[Bitcoin-development] Cartographer

Mike Hearn mike at plan99.net
Sun Dec 28 18:25:29 UTC 2014


Hi there!

Lately we have been bumping up against the limitations of DNS as a protocol
for learning about the p2p network. As a proposal for how to address this,
I have written a new network crawler and seed:

https://github.com/mikehearn/httpseed

It implements a standard DNS seed with a minimal embedded DNS server (you
can find one running at dnsseed.vinumeris.com) and also has the following
extra features:


   - Can serve seed data using gzipped, timestamped digitally signed
   protocol buffers over HTTP. This fixes authentication, auditability,
   malware false positives and extensibility. The signature uses secp256k1.
   SSL is *not* used, to simplify deployment and to allow ISPs to cache the
   results transparently when a future version sets cache control headers.
   - Can additionally serve data in JSON, XML and HTML (examples for json
   <http://vinumeris.com:8081/peers.json> xml
   <http://vinumeris.com:8081/peers.xml> html
   <http://vinumeris.com:8081/peers.html>) for ease of use with other
   tools, like web browsers.
   - Results can be restricted using query parameters, e.g. for a service
   flags bit mask. Cartographer tests nodes that set service bit 2 to see if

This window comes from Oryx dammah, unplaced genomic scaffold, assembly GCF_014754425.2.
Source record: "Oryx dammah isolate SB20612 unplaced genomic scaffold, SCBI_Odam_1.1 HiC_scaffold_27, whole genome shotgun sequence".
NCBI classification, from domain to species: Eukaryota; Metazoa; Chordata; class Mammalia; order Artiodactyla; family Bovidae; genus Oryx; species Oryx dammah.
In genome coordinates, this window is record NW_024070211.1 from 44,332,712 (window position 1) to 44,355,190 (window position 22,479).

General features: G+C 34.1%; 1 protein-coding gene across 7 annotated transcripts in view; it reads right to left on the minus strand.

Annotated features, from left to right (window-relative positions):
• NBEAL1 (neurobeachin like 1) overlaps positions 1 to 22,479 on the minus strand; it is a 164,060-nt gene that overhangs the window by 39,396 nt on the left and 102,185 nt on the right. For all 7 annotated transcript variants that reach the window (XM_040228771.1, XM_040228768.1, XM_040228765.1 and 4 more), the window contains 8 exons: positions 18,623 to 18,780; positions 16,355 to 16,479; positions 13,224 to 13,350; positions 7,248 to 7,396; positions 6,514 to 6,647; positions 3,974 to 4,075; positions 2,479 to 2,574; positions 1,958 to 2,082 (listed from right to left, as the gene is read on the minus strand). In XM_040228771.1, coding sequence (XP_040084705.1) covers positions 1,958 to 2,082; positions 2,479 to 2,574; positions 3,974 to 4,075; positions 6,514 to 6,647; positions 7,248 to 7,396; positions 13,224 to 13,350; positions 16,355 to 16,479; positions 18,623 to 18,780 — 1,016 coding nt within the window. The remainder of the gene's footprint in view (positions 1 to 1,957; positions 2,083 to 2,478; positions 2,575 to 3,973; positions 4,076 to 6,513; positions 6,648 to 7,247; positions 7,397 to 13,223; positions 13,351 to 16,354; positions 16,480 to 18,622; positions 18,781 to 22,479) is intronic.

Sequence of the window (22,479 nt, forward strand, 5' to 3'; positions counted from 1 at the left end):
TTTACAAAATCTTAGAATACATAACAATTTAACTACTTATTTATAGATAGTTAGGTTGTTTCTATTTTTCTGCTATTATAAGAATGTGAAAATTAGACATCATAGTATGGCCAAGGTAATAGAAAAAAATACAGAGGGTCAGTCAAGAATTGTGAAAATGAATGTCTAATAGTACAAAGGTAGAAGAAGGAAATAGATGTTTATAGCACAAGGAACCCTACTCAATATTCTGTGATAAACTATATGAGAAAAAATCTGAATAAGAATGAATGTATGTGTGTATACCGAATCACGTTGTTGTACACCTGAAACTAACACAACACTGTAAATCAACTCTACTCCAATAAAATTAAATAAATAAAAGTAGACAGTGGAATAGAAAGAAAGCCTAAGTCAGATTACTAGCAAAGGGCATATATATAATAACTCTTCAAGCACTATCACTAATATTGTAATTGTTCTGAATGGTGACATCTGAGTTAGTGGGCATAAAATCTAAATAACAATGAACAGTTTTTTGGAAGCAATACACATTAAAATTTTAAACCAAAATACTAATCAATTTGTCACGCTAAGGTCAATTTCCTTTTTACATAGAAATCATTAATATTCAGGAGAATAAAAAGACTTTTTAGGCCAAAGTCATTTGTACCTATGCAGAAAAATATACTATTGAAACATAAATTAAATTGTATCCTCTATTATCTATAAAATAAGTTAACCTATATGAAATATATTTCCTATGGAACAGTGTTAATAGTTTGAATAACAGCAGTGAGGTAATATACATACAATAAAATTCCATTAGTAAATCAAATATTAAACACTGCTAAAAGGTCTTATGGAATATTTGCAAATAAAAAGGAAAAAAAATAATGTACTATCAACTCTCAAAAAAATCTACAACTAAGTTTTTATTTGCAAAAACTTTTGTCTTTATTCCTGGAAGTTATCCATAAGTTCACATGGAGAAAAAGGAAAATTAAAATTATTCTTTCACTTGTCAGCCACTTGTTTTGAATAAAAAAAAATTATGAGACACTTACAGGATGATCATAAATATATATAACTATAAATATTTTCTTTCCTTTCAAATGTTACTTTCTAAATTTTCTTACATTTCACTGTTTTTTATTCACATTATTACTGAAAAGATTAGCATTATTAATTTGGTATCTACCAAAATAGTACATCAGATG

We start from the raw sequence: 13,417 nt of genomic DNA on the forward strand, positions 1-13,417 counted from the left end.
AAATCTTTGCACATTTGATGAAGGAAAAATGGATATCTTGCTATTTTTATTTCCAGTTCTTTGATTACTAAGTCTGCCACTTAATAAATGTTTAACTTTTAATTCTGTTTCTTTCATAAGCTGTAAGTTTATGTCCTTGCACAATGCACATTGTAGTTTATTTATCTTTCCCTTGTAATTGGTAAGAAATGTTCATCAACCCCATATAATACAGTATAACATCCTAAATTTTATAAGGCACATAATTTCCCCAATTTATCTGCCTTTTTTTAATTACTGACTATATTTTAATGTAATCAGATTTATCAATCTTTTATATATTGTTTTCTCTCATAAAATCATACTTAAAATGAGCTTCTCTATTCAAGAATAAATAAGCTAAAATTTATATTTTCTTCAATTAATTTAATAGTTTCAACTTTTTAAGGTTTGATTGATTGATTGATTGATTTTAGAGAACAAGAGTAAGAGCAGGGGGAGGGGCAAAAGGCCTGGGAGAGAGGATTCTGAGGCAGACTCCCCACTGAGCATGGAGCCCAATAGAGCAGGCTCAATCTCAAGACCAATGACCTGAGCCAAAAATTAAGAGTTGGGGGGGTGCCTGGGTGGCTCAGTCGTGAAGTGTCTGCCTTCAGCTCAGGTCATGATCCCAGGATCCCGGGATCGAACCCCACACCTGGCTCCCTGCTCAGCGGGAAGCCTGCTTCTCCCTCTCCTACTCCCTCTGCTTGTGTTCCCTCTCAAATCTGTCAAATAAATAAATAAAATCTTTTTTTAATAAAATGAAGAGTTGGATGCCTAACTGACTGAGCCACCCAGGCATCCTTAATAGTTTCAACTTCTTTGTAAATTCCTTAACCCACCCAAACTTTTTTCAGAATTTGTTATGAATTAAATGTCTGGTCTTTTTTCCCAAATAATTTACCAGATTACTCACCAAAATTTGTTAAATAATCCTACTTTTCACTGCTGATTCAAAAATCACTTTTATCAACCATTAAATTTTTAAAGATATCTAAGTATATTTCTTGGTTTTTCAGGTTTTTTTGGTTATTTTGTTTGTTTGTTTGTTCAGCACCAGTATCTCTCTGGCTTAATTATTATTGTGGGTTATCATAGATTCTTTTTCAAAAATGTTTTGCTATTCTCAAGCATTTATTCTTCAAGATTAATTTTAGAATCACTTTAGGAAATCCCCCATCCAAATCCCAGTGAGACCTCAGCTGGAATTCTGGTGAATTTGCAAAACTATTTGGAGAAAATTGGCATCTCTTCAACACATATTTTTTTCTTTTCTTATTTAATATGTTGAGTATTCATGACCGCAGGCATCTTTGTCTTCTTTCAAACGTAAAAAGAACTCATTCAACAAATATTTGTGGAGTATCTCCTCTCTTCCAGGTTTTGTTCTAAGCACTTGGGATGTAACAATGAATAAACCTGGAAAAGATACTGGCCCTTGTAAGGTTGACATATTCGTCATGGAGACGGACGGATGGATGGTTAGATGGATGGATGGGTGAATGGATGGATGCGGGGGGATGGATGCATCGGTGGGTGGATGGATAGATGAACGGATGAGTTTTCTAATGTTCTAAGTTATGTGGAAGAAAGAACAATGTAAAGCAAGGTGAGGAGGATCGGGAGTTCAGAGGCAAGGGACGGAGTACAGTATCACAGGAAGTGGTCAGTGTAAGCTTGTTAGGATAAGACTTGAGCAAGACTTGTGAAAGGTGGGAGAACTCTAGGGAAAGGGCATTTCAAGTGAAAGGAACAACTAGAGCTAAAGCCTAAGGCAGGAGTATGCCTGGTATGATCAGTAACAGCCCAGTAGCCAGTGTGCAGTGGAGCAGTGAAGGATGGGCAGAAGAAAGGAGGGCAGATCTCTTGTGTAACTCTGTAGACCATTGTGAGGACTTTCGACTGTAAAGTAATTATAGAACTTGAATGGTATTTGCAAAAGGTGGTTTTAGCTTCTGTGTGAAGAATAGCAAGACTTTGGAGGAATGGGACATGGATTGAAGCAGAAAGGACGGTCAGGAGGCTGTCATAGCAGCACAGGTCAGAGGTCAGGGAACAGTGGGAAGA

they really support BIP 64, and this requirement can also be specified as
   an argument to the query.
   - Crawl speed can be specified in terms of successful connects per
   second, rather than the number-of-threads approach used by other crawlers.
   - Can export statistics and controls using JMX, so you can reconfigure
   it at runtime and view charts of things like connects/sec or CPU usage
   using any JMX console, like Mission Control.
   - A client for it is in bitcoinj master branch.

To provide all these features Cartographer relies heavily on libraries and
is written in a concise new language called Kotlin <http://kotlinlang.org/>,
so it fits in about 650 lines of code. Kotlin is easy to learn for anyone
who knows Scala or Java, so it should be straightforward to hack on and
there is no chance of any buffer/heap exploits in the DNS, HTTP or Bitcoin
protocol stacks.

In the new year I will probably write a BIP describing the protocol. For
now you can see the definition here
<https://github.com/mikehearn/httpseed/blob/master/src/main/peerseeds.proto>
or just read the textual forms from the links above. It's pretty self
explanatory. I hope that in future other DNS seeds will start supporting
this protocol too, as it has many advantages.

Future versions might include data like how long the peer has been around,
node keys if we add auth/encrypt support to the p2p protocol and so on.
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